When the Indochina war began against the French in 1946, the United States was still committed to an open world economy, to a belief, for example, that Britain should dismantle its closed imperial markets, which represented discriminatory treatment in international commerce. Free convertibility of currencies and free movement of capital—these were the goals of liberal America. After all, what could be better than a liberal world order where money was easily convertible from one currency to another, and countries were pleased to welcome one another’s trade and investment?1 Especially was this the received wisdom after the experience of the interwar period when economic blocs warred against one another, when protectionism flourished and competitive devaluation was the rule—a world of beggar-thy-neighbor states that weakened those who would soon face Nazi aggression. But such a liberal world was not immediately attainable.
At the end of World War II Western Europe was too poor to compete in the open marketplace. Though, ideologically, Washington never gave up on the idea of a liberal world economy, it became evident that the idea had to be shoved aside during the cruel winter of 1947 when free convertibility of British sterling ignited the collapse of the British pound, as holders of sterling rushed to convert their pounds into dollars. Because British reserves and investments had been wiped out during the war, America had already granted a loan to help the British economy. With the collapse of sterling in 1947, however, the dollars Britain had obtained rapidly drained away.
While never abandoning the notion that free trade would be good for the world in general and for America in particular—whose goods were desired by one and all—Washington decided that a new system was needed to allow the Europeans temporarily to set up high tariffs and other barriers to free trade. Only in this way could the Europeans—acting as a bloc—grow strong enough to buy American products. Then, in the course of time, the tariff walls would crumble and worldwide free trade would be revived. (By the 1960s this is what generally happened but with far stronger competition from Europe and Japan than most of us had ever imagined.) The Marshall Plan was to supply the money that would allow Europe to strengthen its economy, and, in so doing, to buy American imports.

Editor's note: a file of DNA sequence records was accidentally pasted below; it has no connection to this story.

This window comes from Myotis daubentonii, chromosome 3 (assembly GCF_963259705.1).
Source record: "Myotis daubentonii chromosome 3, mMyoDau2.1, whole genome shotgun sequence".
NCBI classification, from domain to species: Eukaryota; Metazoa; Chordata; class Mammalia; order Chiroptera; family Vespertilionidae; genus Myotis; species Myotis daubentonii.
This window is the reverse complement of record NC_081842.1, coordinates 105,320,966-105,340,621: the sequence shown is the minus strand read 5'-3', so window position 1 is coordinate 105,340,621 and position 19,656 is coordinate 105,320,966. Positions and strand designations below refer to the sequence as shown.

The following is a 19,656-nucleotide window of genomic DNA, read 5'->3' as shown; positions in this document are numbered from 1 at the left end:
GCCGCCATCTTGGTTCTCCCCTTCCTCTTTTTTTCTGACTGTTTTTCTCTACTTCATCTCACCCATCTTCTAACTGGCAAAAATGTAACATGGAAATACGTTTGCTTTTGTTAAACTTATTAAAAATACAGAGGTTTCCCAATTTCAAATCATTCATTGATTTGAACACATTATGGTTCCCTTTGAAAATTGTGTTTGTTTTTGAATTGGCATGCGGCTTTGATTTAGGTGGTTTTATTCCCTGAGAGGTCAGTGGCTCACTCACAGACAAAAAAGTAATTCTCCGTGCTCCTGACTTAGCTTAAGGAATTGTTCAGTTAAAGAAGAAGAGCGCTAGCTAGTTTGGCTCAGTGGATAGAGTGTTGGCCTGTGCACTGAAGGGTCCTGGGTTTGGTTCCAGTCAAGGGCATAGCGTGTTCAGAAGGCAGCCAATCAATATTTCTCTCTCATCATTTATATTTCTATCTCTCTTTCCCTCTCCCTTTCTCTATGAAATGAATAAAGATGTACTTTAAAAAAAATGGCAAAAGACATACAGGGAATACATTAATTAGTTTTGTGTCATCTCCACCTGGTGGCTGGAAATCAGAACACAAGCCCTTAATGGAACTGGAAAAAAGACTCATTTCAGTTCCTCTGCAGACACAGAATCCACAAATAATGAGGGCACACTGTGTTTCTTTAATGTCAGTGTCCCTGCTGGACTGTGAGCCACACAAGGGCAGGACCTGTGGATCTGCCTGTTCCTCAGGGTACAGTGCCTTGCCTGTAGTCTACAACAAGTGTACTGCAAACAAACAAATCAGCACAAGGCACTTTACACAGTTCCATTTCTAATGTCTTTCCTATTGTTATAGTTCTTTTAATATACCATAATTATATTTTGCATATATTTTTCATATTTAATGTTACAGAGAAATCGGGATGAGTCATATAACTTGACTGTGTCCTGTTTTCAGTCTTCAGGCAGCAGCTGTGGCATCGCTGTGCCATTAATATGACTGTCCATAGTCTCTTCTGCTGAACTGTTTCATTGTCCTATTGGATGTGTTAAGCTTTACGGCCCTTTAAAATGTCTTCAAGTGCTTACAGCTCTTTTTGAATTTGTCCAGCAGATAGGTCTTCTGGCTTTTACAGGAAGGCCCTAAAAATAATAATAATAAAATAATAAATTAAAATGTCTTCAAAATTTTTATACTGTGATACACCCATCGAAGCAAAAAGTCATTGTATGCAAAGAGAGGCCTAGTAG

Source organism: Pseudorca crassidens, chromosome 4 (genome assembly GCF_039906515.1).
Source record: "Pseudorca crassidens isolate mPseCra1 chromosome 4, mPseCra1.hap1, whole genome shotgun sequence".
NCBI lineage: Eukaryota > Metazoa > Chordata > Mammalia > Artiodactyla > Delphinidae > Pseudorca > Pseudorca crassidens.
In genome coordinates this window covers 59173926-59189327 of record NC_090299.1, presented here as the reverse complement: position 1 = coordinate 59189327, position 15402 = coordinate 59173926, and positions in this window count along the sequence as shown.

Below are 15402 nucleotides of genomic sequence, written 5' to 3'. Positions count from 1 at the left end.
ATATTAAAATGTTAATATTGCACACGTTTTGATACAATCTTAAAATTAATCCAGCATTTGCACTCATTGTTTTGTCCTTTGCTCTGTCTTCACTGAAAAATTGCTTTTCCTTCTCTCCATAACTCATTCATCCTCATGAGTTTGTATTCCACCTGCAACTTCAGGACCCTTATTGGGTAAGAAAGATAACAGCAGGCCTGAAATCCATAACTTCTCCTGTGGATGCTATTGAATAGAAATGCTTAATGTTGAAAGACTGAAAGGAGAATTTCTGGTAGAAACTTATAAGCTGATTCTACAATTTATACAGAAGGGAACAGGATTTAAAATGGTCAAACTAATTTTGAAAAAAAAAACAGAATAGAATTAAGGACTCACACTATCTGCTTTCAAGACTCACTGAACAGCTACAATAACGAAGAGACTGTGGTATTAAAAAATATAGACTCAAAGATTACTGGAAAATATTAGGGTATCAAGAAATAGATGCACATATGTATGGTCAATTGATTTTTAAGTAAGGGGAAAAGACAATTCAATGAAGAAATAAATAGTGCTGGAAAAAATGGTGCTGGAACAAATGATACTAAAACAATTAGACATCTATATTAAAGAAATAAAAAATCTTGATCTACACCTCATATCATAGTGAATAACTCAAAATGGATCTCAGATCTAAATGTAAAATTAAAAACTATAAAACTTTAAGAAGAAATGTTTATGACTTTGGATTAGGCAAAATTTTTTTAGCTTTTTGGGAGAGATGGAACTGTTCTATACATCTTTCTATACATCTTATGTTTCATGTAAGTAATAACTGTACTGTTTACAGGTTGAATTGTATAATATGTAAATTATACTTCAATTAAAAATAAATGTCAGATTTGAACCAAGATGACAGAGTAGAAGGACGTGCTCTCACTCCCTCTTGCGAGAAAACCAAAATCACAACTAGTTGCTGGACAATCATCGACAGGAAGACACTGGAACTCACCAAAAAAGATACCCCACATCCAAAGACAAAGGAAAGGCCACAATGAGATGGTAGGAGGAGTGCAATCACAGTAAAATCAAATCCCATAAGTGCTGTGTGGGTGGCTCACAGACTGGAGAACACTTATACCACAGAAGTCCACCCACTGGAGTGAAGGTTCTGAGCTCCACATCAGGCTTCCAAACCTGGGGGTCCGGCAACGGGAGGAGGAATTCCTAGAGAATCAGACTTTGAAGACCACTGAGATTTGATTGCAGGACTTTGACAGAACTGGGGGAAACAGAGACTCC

The dollar shortage was to be overcome by American aid, and, to this end, the United States in the 1950s was willing to run—and the Europeans were eager to accept—overall American balance-of-payments deficits, largely as a result of US military expenditures abroad. The need for a strong Europe to resist a communist threat—perceived as coming from the Soviet Union and from internal subversion—meant not only a North Atlantic Treaty Organization but American dollars to finance it. In any case, a growing American economy would, everyone assumed, make good these short-term deficits.
Most European countries gladly accepted—indeed, clamored for—American military protection in exchange for the prospect of rapid economic recovery,2 especially since the United States had most of the world’s gold reserves at the end of the war—$22.8 billion worth in 1950—more than enough for the United States to back up its expanding currency.3 Thus, though the European central banks were able to buy gold at $35 an ounce, there seemed little need to do so, and when the European currencies became convertible into dollars in 1958, most Europeans were happy to hold their reserves in dollars rather than cash them in for gold. After all, dollars could be invested at decent interest rates, as gold could not, and an expanding world economy—the economy of the 1950s—meant that dollars were the currency needed for world trade and investment.
Slowly the so-called dollar gap closed, as the Europeans earned more dollars from their exports and from US military expenditures and investments abroad. The cost of providing a Pax Americana, first in Europe and then in the Far East, needed a strong American economy to do the job, with wise investments in new industries to keep up our competitive edge, and a population willing to moderate its consumption for the sake of investing in its own future. Above all, we had to make sure our military expenditures overseas did not impair the growth and productivity of new industry necessary to keep up our favorable trade balance and to maintain our ability to compete in world markets.